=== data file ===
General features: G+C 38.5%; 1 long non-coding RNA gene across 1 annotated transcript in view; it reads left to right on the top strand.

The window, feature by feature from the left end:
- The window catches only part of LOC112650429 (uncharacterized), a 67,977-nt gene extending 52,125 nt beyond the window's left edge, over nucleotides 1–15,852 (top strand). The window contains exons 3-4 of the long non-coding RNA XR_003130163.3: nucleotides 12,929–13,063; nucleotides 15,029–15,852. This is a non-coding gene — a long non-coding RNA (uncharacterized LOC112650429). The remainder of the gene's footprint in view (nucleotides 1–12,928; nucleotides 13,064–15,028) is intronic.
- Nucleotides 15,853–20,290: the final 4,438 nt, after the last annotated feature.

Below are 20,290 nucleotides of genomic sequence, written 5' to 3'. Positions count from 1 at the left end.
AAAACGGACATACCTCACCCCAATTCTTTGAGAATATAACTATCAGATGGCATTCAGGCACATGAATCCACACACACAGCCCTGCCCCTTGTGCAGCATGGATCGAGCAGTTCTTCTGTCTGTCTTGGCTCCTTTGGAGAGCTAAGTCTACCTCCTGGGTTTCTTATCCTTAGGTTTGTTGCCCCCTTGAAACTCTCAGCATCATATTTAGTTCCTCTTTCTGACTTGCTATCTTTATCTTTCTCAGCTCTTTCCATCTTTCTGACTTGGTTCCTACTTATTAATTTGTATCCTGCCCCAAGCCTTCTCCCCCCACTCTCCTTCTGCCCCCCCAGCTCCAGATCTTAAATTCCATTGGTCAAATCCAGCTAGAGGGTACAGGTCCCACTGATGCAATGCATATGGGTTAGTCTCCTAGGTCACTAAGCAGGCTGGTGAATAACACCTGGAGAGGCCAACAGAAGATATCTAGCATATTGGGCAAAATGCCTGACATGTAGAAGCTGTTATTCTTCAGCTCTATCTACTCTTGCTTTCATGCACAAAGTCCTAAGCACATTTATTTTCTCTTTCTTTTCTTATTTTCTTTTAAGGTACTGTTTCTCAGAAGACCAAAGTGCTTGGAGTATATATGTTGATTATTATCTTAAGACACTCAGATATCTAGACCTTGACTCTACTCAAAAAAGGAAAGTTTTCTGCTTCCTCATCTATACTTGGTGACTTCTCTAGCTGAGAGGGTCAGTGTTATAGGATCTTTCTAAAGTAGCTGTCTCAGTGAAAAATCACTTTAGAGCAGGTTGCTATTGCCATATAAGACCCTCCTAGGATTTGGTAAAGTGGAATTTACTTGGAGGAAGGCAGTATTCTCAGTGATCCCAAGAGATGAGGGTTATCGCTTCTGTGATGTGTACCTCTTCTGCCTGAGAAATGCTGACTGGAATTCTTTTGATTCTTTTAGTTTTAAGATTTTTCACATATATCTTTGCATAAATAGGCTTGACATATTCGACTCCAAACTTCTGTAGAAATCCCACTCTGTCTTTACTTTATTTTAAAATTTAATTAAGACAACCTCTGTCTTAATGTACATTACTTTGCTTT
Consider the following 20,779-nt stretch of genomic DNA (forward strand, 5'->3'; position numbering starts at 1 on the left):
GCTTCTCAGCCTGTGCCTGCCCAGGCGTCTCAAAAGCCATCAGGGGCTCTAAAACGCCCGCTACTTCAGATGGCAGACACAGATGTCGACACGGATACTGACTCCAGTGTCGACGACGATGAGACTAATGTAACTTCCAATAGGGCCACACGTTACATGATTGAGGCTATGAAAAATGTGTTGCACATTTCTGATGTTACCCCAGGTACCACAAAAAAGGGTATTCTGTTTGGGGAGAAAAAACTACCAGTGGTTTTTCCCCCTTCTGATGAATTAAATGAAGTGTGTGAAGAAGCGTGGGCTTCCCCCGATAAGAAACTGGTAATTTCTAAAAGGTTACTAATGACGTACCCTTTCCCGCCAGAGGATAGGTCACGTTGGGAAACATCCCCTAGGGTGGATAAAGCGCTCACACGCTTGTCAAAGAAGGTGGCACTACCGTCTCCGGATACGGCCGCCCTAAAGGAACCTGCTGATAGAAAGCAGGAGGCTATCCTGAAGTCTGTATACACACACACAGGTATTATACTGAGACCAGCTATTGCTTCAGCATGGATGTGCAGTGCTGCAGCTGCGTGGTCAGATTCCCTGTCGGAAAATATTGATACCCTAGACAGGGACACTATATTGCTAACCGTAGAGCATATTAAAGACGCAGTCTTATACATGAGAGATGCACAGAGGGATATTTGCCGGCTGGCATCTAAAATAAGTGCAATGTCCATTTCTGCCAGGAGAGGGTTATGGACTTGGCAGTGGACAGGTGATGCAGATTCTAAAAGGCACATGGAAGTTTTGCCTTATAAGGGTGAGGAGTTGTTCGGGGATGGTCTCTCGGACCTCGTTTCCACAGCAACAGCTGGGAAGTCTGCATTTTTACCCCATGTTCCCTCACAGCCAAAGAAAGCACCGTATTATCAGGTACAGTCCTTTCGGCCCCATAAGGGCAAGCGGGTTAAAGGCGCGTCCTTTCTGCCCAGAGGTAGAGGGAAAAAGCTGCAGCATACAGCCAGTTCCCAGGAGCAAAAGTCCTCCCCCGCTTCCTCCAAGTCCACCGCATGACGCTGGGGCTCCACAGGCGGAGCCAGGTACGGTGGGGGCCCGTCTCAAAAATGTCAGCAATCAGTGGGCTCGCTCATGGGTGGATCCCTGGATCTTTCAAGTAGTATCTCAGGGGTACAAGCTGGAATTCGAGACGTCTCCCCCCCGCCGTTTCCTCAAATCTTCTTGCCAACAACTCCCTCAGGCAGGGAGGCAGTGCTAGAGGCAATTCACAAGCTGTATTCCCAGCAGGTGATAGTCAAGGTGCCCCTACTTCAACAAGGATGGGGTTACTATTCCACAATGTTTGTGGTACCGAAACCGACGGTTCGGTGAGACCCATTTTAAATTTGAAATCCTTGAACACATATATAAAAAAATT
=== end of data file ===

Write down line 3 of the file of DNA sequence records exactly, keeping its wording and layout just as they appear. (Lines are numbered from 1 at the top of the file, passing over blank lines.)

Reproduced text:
- The window catches only part of LOC112650429 (uncharacterized), a 67,977-nt gene extending 52,125 nt beyond the window's left edge, over nucleotides 1–15,852 (top strand). The window contains exons 3-4 of the long non-coding RNA XR_003130163.3: nucleotides 12,929–13,063; nucleotides 15,029–15,852. This is a non-coding gene — a long non-coding RNA (uncharacterized LOC112650429). The remainder of the gene's footprint in view (nucleotides 1–12,928; nucleotides 13,064–15,028) is intronic.